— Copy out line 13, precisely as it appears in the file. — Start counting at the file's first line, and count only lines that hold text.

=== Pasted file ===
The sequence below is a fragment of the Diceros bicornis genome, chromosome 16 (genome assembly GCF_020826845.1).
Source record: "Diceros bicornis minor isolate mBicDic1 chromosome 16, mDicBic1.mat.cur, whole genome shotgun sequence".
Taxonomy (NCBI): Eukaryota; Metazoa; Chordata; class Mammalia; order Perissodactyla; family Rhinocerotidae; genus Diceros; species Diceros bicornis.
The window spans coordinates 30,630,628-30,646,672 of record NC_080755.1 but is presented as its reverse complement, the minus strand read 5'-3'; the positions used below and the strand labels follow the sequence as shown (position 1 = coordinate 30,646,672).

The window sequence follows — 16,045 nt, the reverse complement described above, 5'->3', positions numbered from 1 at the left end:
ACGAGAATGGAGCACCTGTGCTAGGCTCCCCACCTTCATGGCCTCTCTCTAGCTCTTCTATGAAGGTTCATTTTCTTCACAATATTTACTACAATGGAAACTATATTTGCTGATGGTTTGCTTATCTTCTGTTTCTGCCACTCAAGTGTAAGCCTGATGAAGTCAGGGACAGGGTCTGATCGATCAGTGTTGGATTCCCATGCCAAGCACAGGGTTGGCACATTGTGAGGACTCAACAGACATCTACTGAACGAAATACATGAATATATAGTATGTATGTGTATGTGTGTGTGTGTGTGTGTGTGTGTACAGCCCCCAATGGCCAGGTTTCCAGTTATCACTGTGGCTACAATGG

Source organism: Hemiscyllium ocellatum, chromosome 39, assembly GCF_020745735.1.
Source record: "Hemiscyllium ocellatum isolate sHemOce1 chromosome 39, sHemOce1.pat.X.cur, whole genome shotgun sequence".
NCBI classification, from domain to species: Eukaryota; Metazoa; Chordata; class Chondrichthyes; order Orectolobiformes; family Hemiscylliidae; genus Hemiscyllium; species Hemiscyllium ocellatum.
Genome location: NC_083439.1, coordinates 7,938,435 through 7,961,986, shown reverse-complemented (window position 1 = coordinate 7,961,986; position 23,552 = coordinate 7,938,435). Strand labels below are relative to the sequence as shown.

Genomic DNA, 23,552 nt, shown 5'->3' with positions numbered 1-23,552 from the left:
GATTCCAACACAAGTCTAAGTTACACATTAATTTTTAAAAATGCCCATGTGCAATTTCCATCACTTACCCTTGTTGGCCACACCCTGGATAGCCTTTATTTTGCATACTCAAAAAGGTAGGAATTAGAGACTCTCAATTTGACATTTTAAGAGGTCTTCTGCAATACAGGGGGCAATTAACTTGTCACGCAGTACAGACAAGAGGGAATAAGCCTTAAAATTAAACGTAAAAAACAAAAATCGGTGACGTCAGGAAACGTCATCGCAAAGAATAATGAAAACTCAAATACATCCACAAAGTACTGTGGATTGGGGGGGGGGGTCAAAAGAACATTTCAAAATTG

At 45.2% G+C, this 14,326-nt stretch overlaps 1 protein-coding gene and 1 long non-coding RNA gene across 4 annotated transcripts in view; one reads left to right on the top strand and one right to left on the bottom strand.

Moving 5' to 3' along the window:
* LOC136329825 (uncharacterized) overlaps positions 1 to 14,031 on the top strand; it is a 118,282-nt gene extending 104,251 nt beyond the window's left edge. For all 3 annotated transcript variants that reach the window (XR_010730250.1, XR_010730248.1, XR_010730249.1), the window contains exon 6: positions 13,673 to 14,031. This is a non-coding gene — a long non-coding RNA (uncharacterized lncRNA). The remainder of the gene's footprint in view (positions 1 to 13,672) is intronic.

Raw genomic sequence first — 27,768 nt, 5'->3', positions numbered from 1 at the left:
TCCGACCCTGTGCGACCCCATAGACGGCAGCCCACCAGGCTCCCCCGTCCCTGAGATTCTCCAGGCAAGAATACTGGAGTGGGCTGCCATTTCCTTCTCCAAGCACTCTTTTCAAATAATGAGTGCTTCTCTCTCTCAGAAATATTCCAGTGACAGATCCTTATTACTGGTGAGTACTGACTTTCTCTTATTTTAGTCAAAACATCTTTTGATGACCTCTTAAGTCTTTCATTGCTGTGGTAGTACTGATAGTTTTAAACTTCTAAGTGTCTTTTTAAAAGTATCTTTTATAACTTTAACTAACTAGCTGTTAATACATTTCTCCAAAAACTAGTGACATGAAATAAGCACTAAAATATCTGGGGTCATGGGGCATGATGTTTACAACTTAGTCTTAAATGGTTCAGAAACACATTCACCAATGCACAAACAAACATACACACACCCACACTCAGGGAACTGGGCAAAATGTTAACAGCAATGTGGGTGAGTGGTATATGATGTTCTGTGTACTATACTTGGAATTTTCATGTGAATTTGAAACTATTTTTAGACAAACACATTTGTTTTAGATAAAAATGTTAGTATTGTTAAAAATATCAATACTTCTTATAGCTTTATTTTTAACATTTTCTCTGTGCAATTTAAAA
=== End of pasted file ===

At 45.2% G+C, this 14,326-nt stretch overlaps 1 protein-coding gene and 1 long non-coding RNA gene across 4 annotated transcripts in view; one reads left to right on the top strand and one right to left on the bottom strand.